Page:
Wednesday, March 01, 2017

We Who Are About To Die : Kyle Flemmer

Kyle Flemmer is an author, editor, and publisher from Calgary, Canada. Kyle founded The Blasted Tree Publishing Company in 2014, a small press and community of emerging Canadian artists. He graduated from Concordia University in Montreal with a double-major in Western Society & Culture and Creative Writing. Kyle is passionate about social satire, philosophy, and science, and enjoys writing poetry, short stories, and critical essays. His work has been published by NewPoetry, above/ground press, no press, Soliloquies Anthology, Gadfly Online, The Bullcalf Review, and Spacecraft Press, among others.

Where are you now?
I am currently sitting in the living room of my apartment in the neighborhood of Sunnyside, north of the river in Calgary, AB. It’s snowy outside and 10:43 pm, the time I start feeling productive and do things like write answers to interview questions, call my mom, or vacuum. Unless I have brought home burgers as a bribe, my future wife tends to resent these late-night habits, though our cat does not. At 28, I am amid the so-called prime of my life and the beginning of my career, but please don’t tell my life or career that.

What are you reading?
I’m halfway through A Severed Head by Iris Murdoch, a novel about the romantic entanglements of a close-knit group of bourgie mid-lifers. It’s very well written, and though the prose is purpler than grape drink – everyone is petulant, clever, and dashing beyond believe – I feel I’m learning something about writing complex motivations. I’m also reading through a box of chapbooks I recently received from rob mclennan at above/ground press, including stuff from derek beaulieu, Christian Bök, Stan Rogal, the Touch the Donkey series, and much, much more.

What have you discovered lately?
My most recent discoveries include: the trade economy existing among author, artist, and publisher types whereby creativity otherwise monetized or unavailable is exchanged in kind, building community and opening access where it might otherwise not exist; and an increasing fascination with concrete and visually-oriented poetry, especially that which incorporates novel advances in consumer media and technology (like scanners, printers, computer manipulation, social media, etc.) into the exploratory process.

Where do you write?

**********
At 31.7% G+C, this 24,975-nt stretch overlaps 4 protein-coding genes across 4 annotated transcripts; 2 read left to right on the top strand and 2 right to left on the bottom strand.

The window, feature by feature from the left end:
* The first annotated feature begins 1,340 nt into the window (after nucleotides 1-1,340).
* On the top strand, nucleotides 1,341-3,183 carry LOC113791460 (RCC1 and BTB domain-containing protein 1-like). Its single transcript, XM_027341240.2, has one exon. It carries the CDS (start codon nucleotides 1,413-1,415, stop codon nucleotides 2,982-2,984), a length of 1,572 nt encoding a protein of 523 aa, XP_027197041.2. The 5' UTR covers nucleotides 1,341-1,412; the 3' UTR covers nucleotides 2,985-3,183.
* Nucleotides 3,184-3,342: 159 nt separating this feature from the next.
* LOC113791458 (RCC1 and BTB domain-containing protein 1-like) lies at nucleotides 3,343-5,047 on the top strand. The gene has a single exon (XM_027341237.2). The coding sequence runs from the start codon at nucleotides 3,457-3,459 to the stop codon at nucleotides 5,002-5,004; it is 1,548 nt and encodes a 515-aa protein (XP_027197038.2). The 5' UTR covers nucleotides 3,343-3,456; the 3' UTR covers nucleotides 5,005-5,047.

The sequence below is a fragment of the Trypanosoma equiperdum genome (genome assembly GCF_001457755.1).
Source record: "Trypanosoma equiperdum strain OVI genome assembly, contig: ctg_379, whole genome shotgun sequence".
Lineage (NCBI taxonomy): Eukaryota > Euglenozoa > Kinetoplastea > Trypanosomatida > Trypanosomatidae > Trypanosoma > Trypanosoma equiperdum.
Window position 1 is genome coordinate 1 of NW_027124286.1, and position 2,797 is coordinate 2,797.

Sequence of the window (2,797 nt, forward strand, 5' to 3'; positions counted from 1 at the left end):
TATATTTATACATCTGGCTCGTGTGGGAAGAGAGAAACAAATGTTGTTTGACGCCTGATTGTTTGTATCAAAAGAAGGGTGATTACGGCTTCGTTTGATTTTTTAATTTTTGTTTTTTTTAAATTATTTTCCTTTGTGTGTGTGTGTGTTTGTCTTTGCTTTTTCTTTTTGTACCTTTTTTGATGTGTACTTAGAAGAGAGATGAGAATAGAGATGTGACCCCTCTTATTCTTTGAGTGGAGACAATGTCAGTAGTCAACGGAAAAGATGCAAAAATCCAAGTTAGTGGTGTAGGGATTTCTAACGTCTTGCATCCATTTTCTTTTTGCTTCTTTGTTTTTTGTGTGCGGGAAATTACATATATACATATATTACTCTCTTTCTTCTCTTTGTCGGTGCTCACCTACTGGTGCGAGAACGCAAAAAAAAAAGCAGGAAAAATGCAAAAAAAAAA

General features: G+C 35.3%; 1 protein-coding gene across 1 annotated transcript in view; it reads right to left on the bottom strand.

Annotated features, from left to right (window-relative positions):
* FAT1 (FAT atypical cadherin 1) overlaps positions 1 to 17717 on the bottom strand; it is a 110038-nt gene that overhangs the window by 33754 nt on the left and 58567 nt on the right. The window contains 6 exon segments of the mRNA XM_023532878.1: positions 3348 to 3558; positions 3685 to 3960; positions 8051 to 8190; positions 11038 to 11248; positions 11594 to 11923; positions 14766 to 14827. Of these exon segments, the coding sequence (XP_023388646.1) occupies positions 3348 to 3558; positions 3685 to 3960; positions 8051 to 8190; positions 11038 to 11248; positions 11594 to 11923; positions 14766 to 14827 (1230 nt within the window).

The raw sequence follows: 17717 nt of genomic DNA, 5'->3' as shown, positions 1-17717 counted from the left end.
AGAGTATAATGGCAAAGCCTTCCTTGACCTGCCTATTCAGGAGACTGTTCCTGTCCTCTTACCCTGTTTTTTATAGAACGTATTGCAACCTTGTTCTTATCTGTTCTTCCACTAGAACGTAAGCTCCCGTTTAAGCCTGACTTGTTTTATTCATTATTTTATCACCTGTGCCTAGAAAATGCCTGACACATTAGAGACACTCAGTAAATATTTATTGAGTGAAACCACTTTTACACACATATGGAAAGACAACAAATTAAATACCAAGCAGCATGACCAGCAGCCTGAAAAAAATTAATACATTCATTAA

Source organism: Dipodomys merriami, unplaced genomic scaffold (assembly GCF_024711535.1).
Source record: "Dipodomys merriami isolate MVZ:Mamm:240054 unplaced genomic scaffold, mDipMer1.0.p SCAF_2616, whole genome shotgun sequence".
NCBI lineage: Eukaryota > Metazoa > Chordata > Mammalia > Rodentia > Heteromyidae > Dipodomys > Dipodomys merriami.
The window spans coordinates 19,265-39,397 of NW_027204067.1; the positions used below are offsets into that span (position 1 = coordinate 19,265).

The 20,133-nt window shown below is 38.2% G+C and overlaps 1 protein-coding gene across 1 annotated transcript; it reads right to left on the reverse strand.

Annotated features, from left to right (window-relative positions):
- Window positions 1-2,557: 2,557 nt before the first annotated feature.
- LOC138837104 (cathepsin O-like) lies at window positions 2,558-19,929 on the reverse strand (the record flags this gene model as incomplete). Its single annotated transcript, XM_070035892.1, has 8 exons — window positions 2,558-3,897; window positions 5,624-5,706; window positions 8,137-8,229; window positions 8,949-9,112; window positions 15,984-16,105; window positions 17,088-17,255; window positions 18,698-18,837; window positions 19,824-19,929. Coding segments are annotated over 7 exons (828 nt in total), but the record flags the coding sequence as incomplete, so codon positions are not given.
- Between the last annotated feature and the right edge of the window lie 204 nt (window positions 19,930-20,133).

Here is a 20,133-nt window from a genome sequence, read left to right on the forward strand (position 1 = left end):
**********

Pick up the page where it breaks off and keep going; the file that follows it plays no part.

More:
The bulk of my writing is done sitting in the living room of my apartment in Sunnyside, though I have been known to scribble into a battered notebook elsewhere from time to time. I try to switch up my writing implements, as I seem to hit different rhythms with, for example, a typewriter versus a pen and paper. Thus, I write into my computer, my journal, the notepad function of my phone, on my typewriter, or a scrap of paper. Luckily, all of these are instruments are mobile, so my writing practice is more dependent on state of mind than time or place.

What are you working on?
At the moment I’m working to complete a book-length project of visual poetry I’ve been referring to as ‘Barcode Poetry’. Each part is a unique typographic code generated on my 1940 Remington Rand Deluxe Model 5 typewriter. As I hope to build some public enthusiasm for the series while I get it up to 100 parts (it’s in the 60s now), I’ve been sending out early drafts of the project for publication, and am having some surprising success. Otherwise, I’ve been working on a variety of print media via my small press, The Blasted Tree Publishing Co. In the last month we’ve put out several leaflets, longsheets, and the like, and we have a chapbook and a short poster series coming out over the next couple weeks.

Have you anything forthcoming?
I am personally looking forward to the publication of two excerpts from ‘Barcode Poetry’, both of which will be appearing online. The first comes out from h& on Friday, February 10th, and we should see the second batch posted by Bottlecap Press on February 18th. I also have a review of Svetlana Lilova’s experimental poetry book, Metaphysical Dictionary, forthcoming in filling Station magazine. My review attempts to replicate her dictionary-like form as a way to demonstrate my impressions of the book. Meanwhile, The Blasted Tree will see the publication of obscuritysquared, a neuroscience-inspired chapbook of poetry by Montreal scientist, musician, and poet Michael Smilovitch, then a poster series made from visual poetry by Columbian designer and author Laura Rojas. Exciting times!

What would you rather be doing?
Less of the day job, more of the writing/publishing. Obviously, paying the bills is hard (i.e. impossible) without the former, though I spend a lot of time doing the latter, and wish it were more. Some of the happiest times I’ve experienced were when I was free to write (perhaps a little inebriated) without haste, when I’ve connected with friends both new and old over the subject of writing, or when a product of my creative labour is well-received by the community I aspire to serve. To that end, I would like to do more of what I am doing, but better, more effectively. Unfortunately, the double-life routine is a little taxing, yet I know I’m very fortunately to have a bourgeoning creative practice I can tend in my spare time.

Photographic Module
Command Tasks

Observation during
      Zodiacal libration

Lunar command
      of earth

Star light through sextant:
      In through the

Near side lunar module
      Moon the L4 sextant module

Specific solar corona segments
      earthshine by region

Dark surface fields
      eclipse the light

Galactic command
      earth terminator

> Found poem rearranging “Command Module Photographic Tasks” table (pp. 3-89) from Apollo Program Summery Report [JSC-09423]

No comments: